After Mormon compiled the records of the ancient prophets, he hid up the writings (approximately 400 AD). In the 1820s, God sent down the angel Mormon’s son, Moroni, to deliver the writings to Joseph Smith. Joseph Smith was tasked with revealing this book of scripture to the world.
Although Mormons believe very much in the Bible, the uniqueness of also believing in another book of scripture was not lost on others who came to know the church during this period. Thus, they began to call members of this church “Mormons” and “Mormonites” as early as the 1830s. I believe this term was originally a pejorative, but is not viewed as such now.
In fact, we use the term “Mormon” regularly to refer to ourselves. We have the famous Mormon Tabernacle Choir, the Mormon Pioneers, etc.
The earliest usage of the word “Mormon” I could find was in the Oxford English Dictionary in 1833.
“Mormon Church” Is Not Accurate
While members of the church certainly aren’t offended in any way by being called “Mormons” we prefer not to use the term “Mormon Church.” The reason is that we want to make it clear that Mormon does not own our church–Jesus Christ does.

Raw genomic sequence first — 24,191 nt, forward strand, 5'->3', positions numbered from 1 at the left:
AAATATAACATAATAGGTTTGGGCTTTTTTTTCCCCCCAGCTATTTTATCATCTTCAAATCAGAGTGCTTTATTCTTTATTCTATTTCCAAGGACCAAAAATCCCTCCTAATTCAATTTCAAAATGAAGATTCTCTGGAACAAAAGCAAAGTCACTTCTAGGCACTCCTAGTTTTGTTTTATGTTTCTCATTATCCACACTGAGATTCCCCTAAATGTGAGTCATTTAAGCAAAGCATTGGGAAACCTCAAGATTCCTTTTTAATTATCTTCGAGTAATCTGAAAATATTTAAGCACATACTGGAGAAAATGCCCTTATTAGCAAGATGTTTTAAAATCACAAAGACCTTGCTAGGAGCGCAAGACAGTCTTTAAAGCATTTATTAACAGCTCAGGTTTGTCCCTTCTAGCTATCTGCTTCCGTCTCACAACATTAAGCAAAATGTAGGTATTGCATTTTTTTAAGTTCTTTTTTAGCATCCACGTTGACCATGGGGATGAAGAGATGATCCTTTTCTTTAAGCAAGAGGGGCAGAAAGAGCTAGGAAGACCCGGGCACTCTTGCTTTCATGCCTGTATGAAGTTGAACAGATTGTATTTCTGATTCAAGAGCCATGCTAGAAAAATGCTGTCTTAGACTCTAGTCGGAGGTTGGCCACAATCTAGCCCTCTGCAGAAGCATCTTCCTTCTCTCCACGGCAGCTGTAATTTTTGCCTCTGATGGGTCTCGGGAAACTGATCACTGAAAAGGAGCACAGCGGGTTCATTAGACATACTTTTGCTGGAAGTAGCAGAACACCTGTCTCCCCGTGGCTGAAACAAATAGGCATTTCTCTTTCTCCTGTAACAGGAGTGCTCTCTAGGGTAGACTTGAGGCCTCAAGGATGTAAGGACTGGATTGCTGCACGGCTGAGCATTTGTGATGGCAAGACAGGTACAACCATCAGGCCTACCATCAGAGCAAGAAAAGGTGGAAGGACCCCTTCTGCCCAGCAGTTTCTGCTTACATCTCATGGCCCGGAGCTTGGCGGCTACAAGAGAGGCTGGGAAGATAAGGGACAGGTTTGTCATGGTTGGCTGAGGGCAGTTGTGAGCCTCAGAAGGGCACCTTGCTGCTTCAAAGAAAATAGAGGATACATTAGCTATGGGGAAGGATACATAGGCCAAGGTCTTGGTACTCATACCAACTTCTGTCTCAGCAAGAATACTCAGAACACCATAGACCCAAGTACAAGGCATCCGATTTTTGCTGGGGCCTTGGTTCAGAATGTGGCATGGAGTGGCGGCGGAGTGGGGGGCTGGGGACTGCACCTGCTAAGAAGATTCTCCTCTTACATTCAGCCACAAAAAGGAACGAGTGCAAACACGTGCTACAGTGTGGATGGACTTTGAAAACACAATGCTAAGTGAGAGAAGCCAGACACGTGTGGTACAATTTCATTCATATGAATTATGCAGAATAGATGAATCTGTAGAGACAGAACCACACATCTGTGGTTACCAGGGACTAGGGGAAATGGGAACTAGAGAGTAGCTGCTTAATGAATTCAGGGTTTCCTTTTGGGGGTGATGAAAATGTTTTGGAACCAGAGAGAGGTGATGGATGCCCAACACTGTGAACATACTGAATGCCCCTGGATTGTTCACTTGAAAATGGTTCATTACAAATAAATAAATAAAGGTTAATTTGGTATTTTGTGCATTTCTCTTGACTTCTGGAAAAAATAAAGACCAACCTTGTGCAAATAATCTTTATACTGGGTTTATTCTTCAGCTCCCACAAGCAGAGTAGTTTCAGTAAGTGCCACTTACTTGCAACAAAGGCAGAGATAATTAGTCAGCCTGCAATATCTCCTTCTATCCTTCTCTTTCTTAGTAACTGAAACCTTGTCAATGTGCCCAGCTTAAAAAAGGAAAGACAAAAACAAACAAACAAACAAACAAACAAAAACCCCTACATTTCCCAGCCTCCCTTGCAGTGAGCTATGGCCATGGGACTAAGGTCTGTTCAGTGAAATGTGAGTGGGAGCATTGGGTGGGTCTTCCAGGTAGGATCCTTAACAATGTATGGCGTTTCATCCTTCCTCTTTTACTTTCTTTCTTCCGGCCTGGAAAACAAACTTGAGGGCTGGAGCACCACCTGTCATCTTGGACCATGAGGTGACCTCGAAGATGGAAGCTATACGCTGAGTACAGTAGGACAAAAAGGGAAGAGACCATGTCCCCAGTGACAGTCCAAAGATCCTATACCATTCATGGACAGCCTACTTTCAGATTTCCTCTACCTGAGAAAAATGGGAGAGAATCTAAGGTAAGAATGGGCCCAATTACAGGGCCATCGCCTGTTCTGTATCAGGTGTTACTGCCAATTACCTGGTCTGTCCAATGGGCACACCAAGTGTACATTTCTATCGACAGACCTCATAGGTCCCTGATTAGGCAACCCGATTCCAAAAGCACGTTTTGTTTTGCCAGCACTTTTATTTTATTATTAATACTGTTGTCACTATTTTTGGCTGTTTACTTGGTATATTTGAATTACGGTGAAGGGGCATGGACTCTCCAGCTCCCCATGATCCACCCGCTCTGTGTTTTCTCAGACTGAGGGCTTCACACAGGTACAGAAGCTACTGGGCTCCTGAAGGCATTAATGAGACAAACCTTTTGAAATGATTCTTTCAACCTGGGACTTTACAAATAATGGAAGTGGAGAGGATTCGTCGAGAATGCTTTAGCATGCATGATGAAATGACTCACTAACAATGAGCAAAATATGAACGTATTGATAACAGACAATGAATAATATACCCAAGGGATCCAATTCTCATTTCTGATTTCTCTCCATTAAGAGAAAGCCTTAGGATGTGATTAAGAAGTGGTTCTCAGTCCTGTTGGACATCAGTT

Joseph Smith prayed to ask God what the name of the church should be, and God’s answer to him was that the name should be His (God’s) name. And thus, the name of the church is The Church of Jesus Christ of Latter-Day Saints.
We just want to make it absolutely clear that we worship Jesus Christ and our Heavenly Father–and never the ancient prophet Mormon. He was just a great leader in God’s kingdom who helped to bring about the Book of Mormon. Even to the name “Book of Mormon” we have been careful to add the subtitle “Another Testament of Jesus Christ.”
In the Book of Mormon, the people anciently asked Jesus Christ what they should name the church. Jesus responded, “And how be it my church save it be called in my name? For if a church be called in Moses’ name then it be Moses’ church; or if it be called in the name of a man then it be the church of a man; but if it be called in my name then it is my church, if it so be that they are built upon my gospel” (3 Nephi 27:8).